10/16/2007 03:57 pm ET | Updated May 25, 2011

On General Sanchez, Al Gore, Gen "Q," and Unjust Wars

Lt. General Ricardo S. Sanchez, an Iraqi War insider if there ever was one, tells us the quagmire in Iraq is a "nightmare," and it makes the front page of Saturday's New York Times. Here, the message is hardly a revelation, but the messenger is.

Meanwhile, the man who won the popular vote for president in 2000 wins a Nobel Prize for giving us an overdue warning on what seems to be happening to the planet we all share, and at a much quicker rate than previously anticipated.

Global warming aside, hearing of this honor, and confronting our current environment, don't we all wish a bit more fervently that this high office had not been snatched away from Al Gore, and instead handed to someone who's probably done more to hurt the credibility and prestige of the United States than any president in our country's history?

I don't think we'd be bogged down in Iraq if Mr. Gore, winner of the Nobel Peace Prize, had been elected, do you?

Being a modern politician as well as environmental advocate, Mr. Gore also saw the potential impact of his film (An Inconvenient Truth) to advance a message and a cause-one we can adopt, individually and collectively, in approaching (or even assaulting) our own political representatives. When the courageous General Sanchez went public in the Times with his own scathing assessment of the Iraq conflict, he was pretty much doing the same thing, just using a different medium. I'll bet you 10 bucks he's off the Bush Christmas card list.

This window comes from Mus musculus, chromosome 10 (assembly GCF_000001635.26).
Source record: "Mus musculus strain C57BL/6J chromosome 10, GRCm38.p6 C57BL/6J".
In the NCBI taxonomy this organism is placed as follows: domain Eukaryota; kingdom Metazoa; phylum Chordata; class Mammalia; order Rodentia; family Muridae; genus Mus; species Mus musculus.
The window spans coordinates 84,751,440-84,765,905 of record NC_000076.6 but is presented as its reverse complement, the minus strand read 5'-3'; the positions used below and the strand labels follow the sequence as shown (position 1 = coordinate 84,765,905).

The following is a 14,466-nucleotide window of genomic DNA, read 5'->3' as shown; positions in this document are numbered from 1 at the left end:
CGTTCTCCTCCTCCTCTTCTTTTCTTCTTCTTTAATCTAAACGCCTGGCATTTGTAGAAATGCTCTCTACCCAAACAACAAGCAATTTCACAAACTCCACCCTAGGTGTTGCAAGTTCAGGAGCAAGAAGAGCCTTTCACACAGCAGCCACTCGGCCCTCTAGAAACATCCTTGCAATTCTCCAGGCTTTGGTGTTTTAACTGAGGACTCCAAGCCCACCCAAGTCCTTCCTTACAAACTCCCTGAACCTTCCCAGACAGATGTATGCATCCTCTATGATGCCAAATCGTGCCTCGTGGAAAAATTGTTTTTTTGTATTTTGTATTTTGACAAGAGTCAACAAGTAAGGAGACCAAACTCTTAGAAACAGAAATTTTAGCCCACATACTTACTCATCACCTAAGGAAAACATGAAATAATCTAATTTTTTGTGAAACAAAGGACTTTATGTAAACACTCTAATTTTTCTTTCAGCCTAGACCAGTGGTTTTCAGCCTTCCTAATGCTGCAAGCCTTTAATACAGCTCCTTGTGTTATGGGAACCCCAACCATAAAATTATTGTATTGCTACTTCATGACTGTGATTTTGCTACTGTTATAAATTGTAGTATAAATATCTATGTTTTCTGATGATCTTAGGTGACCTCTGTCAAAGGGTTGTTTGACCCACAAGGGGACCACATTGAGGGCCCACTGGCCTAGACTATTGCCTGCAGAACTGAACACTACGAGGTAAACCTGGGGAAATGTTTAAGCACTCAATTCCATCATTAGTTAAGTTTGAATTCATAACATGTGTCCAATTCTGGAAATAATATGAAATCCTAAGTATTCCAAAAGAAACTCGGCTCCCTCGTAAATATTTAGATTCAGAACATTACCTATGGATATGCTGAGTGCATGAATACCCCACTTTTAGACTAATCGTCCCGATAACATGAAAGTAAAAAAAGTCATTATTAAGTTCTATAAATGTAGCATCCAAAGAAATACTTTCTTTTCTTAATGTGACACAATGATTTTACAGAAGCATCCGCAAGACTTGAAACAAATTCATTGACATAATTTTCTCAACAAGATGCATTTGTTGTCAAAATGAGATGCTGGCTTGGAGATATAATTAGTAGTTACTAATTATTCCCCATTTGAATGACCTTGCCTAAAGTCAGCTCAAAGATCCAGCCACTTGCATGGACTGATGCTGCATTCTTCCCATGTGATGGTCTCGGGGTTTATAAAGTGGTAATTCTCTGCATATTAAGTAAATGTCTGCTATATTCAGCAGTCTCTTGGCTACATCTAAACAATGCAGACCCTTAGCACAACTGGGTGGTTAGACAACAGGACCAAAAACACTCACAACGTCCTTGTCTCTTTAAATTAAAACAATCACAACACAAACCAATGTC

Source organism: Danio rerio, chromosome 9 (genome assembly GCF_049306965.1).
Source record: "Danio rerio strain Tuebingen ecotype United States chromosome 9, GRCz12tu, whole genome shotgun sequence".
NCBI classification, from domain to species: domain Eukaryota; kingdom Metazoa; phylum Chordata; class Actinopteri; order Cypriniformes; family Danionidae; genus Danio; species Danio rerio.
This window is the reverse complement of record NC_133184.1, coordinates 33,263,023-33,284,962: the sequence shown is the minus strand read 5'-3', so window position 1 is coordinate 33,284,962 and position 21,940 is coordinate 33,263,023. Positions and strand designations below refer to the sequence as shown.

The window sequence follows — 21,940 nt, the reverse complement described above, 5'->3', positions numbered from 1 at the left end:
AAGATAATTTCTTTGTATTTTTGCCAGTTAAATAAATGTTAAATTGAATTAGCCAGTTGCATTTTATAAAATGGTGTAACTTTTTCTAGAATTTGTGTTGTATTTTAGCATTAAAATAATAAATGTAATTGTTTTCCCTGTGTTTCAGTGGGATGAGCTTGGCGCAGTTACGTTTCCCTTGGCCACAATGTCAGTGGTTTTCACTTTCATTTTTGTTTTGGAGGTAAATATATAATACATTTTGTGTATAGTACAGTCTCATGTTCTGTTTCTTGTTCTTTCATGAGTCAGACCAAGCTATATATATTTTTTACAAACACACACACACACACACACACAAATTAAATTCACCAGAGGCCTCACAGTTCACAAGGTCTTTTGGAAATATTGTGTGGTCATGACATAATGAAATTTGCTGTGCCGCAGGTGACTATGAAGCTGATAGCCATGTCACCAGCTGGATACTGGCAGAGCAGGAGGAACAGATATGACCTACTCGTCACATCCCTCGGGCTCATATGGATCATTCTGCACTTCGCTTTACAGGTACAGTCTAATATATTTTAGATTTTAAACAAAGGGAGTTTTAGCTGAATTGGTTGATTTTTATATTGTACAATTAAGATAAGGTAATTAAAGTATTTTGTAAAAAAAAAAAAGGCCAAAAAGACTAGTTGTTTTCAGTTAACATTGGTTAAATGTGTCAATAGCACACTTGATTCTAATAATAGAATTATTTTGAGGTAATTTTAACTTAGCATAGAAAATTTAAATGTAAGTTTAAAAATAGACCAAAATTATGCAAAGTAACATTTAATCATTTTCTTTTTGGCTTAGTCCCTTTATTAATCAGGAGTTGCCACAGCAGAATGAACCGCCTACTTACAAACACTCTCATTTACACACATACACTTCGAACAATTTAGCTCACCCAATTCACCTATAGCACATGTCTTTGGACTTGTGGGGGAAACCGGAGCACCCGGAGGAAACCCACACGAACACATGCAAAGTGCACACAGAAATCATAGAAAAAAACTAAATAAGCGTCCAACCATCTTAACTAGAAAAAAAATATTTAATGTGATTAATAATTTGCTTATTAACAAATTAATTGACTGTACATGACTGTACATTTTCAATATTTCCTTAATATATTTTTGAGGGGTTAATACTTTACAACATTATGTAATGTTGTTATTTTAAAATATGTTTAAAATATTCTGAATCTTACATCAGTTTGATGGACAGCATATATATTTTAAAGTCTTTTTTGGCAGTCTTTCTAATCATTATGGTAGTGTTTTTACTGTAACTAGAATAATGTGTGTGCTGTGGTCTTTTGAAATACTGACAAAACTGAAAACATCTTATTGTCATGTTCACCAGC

Back when "W" was first elected, I had this primal feeling of witnessing a car crash in slow motion. That sensation only grew as I saw our nation edging toward full-scale war in Iraq in the wake of 9/11.

Is that where Osama bin Laden is really hiding and operating, I wondered with a certain degree of skepticism? Well, regardless, it is confirmed that Saddam has all those lethal WMDs he can either provide to the terrorists, or simply use on us. Next thing you know we're in Baghdad blowing up stuff, but where precisely are those pesky weapons we were hearing about? Oops. You could not make this up if you tried.